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One must be cautious when comparing our estimates of the cancer prevalence rates in Maryland Medicaid to estimates of the prevalence rates at the national level in previous studies. Cancer prevalence rate estimates can vary for multiple reasons. Prevalence rates depend on the disease parameters, population characteristics, medical services, and the means of data collection. Variation in prevalence might be due to differences in incidences of the diseases and/or the mortality rates of the population selected for the analysis. The difference in prevalence can also result from the extent of screening programs, the stage distribution at diagnosis, and access to treatment facilities. In addition, prevalence rates can vary according to differences in coding conventions and data quality—namely, the follow-up rates from survey, the proportion of patients identified only from death certificates, and the number of patients who migrated in and out of the population. Medicaid data differ from cancer registry and NHIS in several aspects. Medicaid enrollees are of uniformly lower socioeconomic status. In addition, some Medicaid-eligible enrollees are only enrolled in the program when a health problem is discovered. Others are enrolled only when they “spend down” their assets and become eligible for Medicaid. However, the cancer registry and NHIS included patients of various socioeconomic status. Moreover, the administrative database collects data following different conventions than those of the cancer registry and NHIS.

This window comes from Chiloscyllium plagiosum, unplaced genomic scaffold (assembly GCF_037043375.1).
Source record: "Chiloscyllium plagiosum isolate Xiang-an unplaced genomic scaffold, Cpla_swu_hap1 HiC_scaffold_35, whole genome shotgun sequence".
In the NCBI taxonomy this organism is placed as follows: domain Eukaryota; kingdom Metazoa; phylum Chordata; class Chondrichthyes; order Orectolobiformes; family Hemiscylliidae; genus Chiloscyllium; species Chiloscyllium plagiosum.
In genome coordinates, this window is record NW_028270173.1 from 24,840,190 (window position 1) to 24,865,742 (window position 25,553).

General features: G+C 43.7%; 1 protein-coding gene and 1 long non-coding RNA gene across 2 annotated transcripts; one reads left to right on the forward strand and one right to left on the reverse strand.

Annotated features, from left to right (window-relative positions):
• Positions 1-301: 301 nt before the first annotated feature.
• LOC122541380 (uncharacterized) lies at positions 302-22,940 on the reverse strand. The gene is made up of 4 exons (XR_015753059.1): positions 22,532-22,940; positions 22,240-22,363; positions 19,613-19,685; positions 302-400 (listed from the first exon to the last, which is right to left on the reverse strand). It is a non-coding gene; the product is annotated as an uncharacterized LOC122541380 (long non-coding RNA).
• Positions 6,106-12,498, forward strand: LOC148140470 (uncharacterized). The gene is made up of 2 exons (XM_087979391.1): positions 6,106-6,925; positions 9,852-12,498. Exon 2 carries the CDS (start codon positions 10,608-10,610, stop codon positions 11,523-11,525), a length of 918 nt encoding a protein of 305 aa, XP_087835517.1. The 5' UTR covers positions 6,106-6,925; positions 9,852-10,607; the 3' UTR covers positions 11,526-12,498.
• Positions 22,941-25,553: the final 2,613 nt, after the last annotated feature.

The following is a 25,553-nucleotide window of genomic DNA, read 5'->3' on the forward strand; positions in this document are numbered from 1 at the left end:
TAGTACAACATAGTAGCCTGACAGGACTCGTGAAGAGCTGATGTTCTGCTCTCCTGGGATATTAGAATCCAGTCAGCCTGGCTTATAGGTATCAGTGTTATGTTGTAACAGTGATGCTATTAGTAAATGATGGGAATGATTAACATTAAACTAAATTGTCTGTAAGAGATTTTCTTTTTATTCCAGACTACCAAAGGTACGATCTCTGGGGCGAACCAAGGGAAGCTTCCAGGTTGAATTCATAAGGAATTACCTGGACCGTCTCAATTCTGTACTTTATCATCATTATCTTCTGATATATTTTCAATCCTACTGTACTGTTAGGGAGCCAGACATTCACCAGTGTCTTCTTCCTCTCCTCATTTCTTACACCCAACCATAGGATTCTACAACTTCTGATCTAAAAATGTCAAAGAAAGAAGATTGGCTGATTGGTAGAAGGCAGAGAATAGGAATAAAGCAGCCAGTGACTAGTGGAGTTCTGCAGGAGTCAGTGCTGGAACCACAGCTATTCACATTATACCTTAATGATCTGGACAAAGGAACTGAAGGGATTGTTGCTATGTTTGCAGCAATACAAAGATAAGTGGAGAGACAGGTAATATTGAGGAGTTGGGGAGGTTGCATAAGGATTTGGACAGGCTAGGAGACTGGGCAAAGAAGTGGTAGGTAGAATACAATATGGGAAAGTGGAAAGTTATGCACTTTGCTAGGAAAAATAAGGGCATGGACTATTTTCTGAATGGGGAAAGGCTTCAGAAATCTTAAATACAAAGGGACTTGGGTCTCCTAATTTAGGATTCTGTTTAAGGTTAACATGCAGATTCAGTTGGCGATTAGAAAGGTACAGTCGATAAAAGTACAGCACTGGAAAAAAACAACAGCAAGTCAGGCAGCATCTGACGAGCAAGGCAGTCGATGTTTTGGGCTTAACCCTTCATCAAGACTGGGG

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We need to consider a reference framework despite the caveats of comparing our estimates of cancer prevalence rates among Maryland Medicaid population with those from previous studies at the national level. We have compared our estimates of overall cancer-specific prevalence rates in the Maryland Medicaid populations with those in the national population. Table 6 presents the comparison between our estimates and those based on the 1987 and 1992 NHIS. Maryland Medicaid data generally indicated higher prevalence rates (1.2 to 5.2 times as high as those at the national level) for all four of these cancers, compared with the national level. The only exception was the estimate of breast cancer based on the 1987 NHIS, which was higher than our estimate. No previous prevalence studies on these four cancers in other Medicaid population are available for comparison to our estimates in Maryland. One anecdotal argument for high cancer prevalence rates in the Medicaid population is that some individuals become Medicaid-eligible because of their cancer diagnosis and the related physical and economic impact. However, because of the significantly higher cancer prevalence rates in this population, further research should be done to determine whether our findings can be replicated in another Medicaid population, and, if so, to identify the reasons for much higher rates for cancer in the Medicaid population. One potential contributing factor to the observed higher prevalence rates relates to whether cancer costs would result in individuals becoming impoverished to the extent that they qualify for Medicaid. A post hoc analysis of the Maryland Medicaid eligibility file does not support this hypothesis. In the overall Medicaid population, 9.48% qualified through “spend down”; in the cancer population, 8.17% qualified through “spend down.”